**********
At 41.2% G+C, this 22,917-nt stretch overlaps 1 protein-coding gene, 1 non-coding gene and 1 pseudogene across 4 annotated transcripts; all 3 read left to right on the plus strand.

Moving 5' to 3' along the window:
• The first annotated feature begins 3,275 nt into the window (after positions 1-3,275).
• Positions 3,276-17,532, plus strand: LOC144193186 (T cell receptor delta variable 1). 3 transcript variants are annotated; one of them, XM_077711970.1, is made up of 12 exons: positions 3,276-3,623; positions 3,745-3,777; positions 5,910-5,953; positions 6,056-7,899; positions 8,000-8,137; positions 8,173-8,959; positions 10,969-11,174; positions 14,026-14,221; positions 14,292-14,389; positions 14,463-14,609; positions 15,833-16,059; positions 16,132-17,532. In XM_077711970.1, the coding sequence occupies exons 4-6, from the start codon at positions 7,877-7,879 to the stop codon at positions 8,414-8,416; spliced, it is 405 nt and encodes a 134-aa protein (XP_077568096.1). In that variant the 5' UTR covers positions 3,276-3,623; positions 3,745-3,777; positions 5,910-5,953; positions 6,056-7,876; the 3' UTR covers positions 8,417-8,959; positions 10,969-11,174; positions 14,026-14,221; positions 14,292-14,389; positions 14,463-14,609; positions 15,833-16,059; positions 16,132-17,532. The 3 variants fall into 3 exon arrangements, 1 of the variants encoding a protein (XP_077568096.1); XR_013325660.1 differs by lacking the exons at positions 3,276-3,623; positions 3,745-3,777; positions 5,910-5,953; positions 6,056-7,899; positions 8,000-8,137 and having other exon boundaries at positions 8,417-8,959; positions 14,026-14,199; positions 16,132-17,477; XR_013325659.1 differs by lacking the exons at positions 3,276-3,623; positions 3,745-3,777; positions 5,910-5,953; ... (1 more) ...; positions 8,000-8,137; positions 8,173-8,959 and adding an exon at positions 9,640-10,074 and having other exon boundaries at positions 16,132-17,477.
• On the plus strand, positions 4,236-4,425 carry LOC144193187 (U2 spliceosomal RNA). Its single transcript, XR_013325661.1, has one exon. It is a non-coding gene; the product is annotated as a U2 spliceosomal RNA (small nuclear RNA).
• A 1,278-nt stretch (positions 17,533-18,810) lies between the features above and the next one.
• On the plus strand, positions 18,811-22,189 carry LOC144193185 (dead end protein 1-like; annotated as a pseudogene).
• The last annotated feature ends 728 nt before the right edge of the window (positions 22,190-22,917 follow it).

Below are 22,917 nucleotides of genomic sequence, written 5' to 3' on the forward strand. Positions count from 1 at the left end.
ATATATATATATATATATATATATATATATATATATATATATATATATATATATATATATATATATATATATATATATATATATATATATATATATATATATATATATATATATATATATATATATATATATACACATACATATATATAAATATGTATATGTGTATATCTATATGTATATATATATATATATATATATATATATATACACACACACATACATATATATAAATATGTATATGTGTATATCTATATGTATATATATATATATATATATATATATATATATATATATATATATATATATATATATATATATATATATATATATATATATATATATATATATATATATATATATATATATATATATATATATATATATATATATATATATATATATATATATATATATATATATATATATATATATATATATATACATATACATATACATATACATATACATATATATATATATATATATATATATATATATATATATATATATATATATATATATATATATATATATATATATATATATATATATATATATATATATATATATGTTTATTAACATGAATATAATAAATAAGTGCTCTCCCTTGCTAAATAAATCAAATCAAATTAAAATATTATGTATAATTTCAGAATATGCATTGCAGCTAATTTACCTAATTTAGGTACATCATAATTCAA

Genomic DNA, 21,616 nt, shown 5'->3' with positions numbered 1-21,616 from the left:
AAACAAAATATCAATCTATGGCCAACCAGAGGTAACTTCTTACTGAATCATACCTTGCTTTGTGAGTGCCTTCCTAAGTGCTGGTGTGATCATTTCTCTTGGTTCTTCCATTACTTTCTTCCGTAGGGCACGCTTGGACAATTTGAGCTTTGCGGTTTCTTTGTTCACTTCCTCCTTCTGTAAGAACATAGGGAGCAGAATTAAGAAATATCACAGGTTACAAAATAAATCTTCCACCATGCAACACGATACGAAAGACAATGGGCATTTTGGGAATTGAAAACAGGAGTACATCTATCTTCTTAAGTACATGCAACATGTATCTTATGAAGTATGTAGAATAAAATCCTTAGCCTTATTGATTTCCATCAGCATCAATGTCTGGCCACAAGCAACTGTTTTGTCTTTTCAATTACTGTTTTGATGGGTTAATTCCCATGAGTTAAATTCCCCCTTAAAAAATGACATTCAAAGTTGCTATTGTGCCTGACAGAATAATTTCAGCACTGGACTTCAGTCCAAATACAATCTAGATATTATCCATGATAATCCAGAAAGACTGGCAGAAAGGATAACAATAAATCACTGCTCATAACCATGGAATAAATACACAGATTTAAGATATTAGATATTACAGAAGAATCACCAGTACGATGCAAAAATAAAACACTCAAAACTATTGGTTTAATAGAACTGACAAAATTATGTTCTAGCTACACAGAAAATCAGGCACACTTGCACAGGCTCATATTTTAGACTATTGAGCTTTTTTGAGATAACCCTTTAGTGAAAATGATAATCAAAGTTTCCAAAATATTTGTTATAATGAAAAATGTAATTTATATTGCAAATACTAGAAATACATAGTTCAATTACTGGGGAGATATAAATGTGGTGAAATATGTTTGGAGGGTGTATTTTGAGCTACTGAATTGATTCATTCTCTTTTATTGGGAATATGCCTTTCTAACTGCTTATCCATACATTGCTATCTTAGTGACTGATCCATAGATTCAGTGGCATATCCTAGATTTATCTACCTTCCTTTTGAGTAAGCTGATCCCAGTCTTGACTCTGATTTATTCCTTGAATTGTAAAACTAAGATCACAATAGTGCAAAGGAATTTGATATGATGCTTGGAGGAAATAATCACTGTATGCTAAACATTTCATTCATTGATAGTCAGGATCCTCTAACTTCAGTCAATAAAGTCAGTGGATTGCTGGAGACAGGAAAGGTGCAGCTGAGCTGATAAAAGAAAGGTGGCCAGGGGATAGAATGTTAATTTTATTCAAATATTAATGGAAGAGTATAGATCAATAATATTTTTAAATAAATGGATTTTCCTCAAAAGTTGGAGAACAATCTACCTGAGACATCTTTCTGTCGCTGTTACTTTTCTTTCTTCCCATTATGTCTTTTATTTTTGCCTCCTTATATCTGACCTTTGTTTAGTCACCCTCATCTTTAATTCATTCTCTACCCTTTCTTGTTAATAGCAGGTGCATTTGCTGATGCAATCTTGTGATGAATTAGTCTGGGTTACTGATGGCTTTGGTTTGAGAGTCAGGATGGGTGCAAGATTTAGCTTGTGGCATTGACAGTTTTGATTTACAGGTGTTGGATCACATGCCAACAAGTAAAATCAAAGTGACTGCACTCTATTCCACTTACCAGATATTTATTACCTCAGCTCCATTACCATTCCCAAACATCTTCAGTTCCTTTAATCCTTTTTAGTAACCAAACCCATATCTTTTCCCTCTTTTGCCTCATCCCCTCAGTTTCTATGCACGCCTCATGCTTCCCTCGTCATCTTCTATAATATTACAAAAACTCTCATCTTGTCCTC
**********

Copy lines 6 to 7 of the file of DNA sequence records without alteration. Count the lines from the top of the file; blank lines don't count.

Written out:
• A 1,278-nt stretch (positions 17,533-18,810) lies between the features above and the next one.
• On the plus strand, positions 18,811-22,189 carry LOC144193185 (dead end protein 1-like; annotated as a pseudogene).